How about posing this way - if you had the choice of possibly lessening the suffering of other human beings through knowledge, would you deny yourself that choice? Would you just say, "meh, that's nature for you" to just roll the dice without trying to get a better outcome?

And then, if you could lessen the possibility of your own child suffering through knowledge, would you choose to do so? Or would you just say "I'll roll the dice, because if my child suffers, that's God's plan."


Silent0n3_1 t1_je1pgme wrote

Addendum - the very same French authorities who did the raiding, and after processing the alleged fraud and laundering suspects, will be found driving new cars to their new summer villas.

The French authorities on the take is tradition. The only reason the bank got raided is probably because they didn't cough up enough for the pay to play rules for Macron's New Shoes Fund.


Silent0n3_1 t1_jdvdaym wrote

Has anyone read The Dawn of Everything: A New History of Humanity, by David Graeber and David Wengrow?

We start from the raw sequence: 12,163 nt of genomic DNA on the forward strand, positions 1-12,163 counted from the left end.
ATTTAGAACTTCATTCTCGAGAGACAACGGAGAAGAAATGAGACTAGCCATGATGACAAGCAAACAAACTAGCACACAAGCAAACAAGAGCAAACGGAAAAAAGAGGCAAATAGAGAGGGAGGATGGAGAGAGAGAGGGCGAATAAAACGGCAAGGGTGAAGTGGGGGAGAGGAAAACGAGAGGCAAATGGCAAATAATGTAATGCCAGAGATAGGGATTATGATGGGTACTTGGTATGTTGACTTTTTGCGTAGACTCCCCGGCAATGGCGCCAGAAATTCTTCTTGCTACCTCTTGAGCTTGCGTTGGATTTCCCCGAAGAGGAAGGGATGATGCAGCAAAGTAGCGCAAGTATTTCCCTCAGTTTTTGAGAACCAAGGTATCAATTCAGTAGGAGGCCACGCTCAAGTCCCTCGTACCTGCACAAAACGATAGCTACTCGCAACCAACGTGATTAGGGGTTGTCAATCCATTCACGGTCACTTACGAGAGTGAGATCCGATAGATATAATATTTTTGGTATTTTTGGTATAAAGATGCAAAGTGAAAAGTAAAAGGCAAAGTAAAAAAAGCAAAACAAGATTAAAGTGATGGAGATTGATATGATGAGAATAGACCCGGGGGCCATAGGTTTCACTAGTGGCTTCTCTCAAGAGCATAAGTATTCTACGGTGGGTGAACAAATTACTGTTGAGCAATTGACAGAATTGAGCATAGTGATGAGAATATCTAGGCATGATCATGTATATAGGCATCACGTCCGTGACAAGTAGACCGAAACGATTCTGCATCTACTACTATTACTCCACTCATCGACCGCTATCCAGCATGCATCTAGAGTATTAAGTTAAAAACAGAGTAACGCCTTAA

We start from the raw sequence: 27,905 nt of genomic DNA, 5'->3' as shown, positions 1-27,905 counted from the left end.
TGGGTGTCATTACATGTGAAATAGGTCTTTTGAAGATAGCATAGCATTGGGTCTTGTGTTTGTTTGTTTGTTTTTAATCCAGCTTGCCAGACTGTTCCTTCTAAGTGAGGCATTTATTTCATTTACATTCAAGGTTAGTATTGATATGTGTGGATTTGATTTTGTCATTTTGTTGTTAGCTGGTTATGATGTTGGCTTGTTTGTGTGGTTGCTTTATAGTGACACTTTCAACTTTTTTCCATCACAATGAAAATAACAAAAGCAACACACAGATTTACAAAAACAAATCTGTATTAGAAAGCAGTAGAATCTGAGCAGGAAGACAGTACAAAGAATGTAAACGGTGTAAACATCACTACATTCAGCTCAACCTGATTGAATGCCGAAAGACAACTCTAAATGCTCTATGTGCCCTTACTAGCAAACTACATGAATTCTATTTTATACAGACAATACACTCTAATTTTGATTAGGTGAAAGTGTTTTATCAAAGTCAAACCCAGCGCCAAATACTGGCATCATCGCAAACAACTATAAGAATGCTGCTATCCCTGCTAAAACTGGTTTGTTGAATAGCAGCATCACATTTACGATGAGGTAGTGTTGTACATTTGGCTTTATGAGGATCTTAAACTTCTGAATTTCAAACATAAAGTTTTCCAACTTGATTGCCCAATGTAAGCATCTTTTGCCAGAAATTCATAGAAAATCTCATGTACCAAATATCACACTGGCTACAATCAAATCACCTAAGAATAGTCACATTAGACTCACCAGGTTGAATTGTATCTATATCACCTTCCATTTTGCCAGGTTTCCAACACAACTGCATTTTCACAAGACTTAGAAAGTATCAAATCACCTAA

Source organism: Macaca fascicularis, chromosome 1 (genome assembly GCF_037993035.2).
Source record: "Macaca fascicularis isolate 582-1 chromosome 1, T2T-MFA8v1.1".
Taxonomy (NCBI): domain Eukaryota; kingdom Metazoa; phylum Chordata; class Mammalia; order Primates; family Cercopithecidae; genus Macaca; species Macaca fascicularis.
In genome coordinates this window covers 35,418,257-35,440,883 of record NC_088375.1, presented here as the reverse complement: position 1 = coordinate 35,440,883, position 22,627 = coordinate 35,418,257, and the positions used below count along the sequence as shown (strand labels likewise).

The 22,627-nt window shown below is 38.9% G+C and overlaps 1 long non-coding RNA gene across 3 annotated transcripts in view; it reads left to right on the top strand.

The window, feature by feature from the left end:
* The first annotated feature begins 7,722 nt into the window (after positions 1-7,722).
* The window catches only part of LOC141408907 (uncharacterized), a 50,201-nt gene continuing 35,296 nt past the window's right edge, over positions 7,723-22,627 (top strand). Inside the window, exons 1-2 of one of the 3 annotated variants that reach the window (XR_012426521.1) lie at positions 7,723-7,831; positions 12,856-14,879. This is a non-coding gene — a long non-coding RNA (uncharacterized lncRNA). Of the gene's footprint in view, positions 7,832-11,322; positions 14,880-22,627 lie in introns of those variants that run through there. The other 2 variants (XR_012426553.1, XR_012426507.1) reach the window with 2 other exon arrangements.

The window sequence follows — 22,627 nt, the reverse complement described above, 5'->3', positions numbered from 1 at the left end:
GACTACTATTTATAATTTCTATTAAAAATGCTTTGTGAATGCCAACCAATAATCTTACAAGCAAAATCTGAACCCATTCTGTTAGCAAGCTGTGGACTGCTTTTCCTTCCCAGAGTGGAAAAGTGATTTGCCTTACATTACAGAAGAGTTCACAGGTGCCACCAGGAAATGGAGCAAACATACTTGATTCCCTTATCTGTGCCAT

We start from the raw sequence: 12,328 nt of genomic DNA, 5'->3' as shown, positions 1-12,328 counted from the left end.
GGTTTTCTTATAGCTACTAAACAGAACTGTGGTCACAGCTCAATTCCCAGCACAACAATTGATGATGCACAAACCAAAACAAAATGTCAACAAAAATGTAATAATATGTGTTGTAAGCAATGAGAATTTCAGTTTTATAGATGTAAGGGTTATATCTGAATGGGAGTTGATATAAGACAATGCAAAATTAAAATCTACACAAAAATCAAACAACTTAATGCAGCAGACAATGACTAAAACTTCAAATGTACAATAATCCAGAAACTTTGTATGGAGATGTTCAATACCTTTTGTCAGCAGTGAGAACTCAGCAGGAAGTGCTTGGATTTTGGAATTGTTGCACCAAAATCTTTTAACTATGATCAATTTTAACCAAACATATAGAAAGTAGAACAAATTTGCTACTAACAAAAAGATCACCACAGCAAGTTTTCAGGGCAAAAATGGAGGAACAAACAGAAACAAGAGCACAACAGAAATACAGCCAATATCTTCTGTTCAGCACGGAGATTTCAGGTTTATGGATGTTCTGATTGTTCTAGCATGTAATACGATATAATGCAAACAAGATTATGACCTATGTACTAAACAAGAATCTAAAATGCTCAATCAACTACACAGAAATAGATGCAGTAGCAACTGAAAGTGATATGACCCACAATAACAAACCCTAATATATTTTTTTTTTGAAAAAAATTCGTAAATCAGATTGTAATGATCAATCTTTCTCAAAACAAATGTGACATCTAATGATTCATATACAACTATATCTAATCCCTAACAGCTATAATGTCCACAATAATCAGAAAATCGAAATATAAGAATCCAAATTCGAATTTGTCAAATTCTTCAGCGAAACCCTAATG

Their argument is simply - people, going back into the archeological record as far as it can be taken, seem to organize themselves into various forms of group dynamics based off of a balance of environmental needs, individual and group choice, and also tradition which spring from the mix. Through history those conditions can and do change, and so new choices and forms are adopted. Sometimes, even changing organizational dynamics depending upon the time of year between small "egalitarian and democratic" bands to large and cohesive proto-states complete with rigid hierarchies. Also, examples of the exact opposite occuring are presented, depending upon the time period and the groups being examined.

They also argue that anyone stating that previous societies were "politically equal" or "egalitarian" or any such "proto" term tend to simply make caricatures off of small sample sizes and/or outdated archeological evidence.

Modern theorizers who tend to make such sweeping statements often seem to use cherry-picked, outdated data in order to support their own modern, current political views in order to advance the narratives for their preferred agendas.